Neutrophils form a vital part of the innate immune response, but at the same time their inappropriate activation contributes to autoimmune diseases. Many molecular components are involved in fine-tuning neutrophil function. We report here the first characterization of the role of ARAP3, a PI3K and Rap-regulated GTPase-activating protein for RhoA and Arf6 in murine neutrophils. We show that neutrophils lacking ARAP3 are preactivated in vitro and in vivo, exhibiting increased β2 integrin affinity and avidity. ARAP3-deficient neutrophils are hyperresponsive in several adhesion-dependent situations in vitro, including the formation of reactive oxygen species, adhesion, spreading, and granule release. ARAP3-deficient cells adhere more firmly under flow conditions in vitro and to the vessel wall in vivo. Finally, loss of ARAP3 interferes with integrin-dependent neutrophil chemotaxis. The results of the present study suggest an important function of ARAP3 downstream of Rap. By modulating β2 integrin activity, ARAP3 guards neutrophils in their quiescent state unless activated.
Neutrophils are an essential component of the innate immune responses to invading pathogens and tissue damage. In response to inflammatory stimuli, neutrophils are recruited from the bloodstream to infected tissues, where they produce reactive oxygen species (ROS) and phagocytose and kill pathogens.1 It is vital that the neutrophil response to inflammatory stimuli is well controlled. Leukocyte adhesion deficiency (LAD) patients, in whom the recruitment process is impaired, suffer from repeated, severe bacterial infections. Conversely, excessive neutrophil responsiveness is also detrimental, causing tissue damage and inflammation, as exemplified in autoimmune diseases.
Work aimed at identifying the molecular machinery controlling neutrophils has identified important regulatory players. Rap isoforms regulate adhesion-dependent processes by modulating integrin affinity and avidity.2 Loss of leukocyte Rap1 activation is a cause of LAD-III,3,4 demonstrating the crucial role of this small GTPase in neutrophil control. Agonist-activated PI3Ks generate on activation the lipid second messengers phosphatidylinositol-(3,4,5)-trisphosphate [PtdIns(3,4,5)P3] and PtdIns(3,4)P2. These cause plasma membrane recruitment and activation of PI3K effectors, which regulate multiple enzymes and pathways.5 Known PI3K effectors include regulators of Rho and Arf family small GTPases, GTPase-activating proteins (GAPs), and guanine nucleotide exchange factors. Rho family small GTPases are involved in regulating the neutrophil NADPH oxidase and chemotaxis,6,7 whereas Arf family members regulate phagocytosis, ROS production, and chemotaxis.8,9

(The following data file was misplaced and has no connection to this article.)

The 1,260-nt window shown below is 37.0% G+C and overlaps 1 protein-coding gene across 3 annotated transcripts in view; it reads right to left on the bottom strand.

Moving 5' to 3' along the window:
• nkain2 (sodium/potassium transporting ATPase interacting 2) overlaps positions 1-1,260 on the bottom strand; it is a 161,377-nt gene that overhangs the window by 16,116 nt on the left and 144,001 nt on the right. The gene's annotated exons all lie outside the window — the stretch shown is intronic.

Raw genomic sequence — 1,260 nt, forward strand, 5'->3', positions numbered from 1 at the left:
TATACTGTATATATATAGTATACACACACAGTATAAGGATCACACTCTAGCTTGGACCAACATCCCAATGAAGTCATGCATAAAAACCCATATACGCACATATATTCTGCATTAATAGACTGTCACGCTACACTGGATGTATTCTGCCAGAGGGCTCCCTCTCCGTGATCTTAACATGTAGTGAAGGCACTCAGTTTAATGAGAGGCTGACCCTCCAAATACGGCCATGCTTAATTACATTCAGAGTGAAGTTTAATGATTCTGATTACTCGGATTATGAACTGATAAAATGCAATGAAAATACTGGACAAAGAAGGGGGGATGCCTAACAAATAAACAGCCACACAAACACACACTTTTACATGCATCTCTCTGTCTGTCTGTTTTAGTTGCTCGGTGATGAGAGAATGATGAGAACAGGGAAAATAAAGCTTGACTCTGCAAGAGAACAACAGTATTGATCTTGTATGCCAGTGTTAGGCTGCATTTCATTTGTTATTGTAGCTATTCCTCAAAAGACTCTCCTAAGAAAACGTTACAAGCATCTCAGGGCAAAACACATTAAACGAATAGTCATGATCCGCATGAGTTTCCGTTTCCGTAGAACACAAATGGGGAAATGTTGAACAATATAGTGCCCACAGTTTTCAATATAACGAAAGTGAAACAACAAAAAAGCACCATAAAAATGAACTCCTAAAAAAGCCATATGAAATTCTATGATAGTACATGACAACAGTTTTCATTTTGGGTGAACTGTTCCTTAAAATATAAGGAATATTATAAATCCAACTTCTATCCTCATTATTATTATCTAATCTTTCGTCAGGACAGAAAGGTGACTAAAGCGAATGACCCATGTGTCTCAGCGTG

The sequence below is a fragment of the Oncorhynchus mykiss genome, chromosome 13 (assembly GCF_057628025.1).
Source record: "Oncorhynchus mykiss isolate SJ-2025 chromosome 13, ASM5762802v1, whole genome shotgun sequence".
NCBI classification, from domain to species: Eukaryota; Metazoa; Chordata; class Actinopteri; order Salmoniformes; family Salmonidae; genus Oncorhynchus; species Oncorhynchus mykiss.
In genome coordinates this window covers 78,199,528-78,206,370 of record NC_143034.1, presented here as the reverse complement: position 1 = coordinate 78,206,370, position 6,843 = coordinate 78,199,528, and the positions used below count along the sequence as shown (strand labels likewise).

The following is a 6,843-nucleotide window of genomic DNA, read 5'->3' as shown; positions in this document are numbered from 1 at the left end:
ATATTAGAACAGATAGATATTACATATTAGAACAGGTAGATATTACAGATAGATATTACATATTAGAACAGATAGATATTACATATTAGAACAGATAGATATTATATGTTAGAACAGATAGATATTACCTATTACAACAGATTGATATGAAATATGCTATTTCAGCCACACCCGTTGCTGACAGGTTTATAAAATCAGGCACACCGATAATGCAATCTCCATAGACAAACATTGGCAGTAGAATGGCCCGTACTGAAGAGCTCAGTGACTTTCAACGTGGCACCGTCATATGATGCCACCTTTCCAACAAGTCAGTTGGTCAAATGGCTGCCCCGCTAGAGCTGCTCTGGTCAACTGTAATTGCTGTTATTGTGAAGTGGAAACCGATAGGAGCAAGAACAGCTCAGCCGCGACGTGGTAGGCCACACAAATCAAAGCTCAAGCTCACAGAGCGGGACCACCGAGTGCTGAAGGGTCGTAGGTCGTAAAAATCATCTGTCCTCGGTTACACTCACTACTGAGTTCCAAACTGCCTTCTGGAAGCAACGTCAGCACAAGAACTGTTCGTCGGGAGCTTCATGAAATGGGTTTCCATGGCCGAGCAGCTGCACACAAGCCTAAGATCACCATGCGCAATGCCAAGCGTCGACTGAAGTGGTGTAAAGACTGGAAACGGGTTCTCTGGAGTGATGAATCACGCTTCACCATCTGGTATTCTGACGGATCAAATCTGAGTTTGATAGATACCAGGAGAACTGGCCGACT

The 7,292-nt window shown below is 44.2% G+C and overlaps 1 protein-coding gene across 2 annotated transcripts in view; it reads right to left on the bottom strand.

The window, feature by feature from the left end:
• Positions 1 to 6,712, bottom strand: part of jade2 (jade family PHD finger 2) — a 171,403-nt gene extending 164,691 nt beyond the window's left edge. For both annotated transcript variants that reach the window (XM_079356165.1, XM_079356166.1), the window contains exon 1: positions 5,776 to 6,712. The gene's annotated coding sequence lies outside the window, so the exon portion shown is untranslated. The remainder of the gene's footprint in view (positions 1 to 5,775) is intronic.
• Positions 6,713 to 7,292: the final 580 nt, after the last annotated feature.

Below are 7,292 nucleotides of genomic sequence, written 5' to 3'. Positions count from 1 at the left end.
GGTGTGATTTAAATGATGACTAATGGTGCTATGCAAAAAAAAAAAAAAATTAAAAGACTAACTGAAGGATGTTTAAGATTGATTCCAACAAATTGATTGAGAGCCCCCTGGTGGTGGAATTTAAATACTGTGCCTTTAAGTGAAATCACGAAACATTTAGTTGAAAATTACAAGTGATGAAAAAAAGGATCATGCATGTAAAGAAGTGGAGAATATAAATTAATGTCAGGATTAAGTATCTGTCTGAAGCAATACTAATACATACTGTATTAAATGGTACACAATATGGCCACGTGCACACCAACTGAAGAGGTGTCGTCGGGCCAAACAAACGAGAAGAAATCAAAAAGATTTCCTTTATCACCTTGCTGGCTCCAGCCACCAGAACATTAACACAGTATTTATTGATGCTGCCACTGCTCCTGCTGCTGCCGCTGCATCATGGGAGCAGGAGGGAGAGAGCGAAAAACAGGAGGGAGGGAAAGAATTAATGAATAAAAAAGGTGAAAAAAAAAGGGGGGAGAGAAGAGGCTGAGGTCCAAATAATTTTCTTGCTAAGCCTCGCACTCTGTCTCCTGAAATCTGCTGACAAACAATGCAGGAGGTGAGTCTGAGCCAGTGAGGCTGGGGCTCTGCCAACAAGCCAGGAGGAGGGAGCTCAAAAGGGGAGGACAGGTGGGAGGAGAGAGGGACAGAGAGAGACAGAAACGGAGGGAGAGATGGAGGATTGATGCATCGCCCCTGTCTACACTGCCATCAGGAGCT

ARAP3 was identified from porcine neutrophils in a screen for PtdIns(3,4,5)P3–binding proteins. In vitro, ARAP3 is a PtdIns(3,4,5)P3–dependent Arf6 GAP and a Rap-activated RhoA GAP. In addition, in vivo, PtdIns(3,4,5)P3 drives the recruitment of ARAP3 to the plasma membrane, bringing it into the vicinity of its activator, Rap-GTP, and its substrates, RhoA-GTP and Arf6-GTP.10,11 The remaining ARAP family members (ARAP1/2) share ARAP3's multidomain structure.12,13 We sought to identify ARAP3's physiologic function in neutrophils. Using neutrophils from a conditional Arap3−/− mouse model in biologic assays, we demonstrate that ARAP3 regulates adhesion-dependent processes. Loss of ARAP3 causes the preactivation of neutrophil β2 integrins and hyperresponsiveness in adhesion-dependent situations, feeding into several biologic responses such as adhesion-dependent ROS formation, granule release, and chemotaxis. Whereas Rap activity was not affected by the loss of ARAP3, RhoA activation was increased in an adhesion-dependent setting, suggesting a role for ARAP3 downstream of Rap in neutrophils. Our results suggest a modulatory role for ARAP3 in neutrophils, which prevents their activation in inappropriate situations.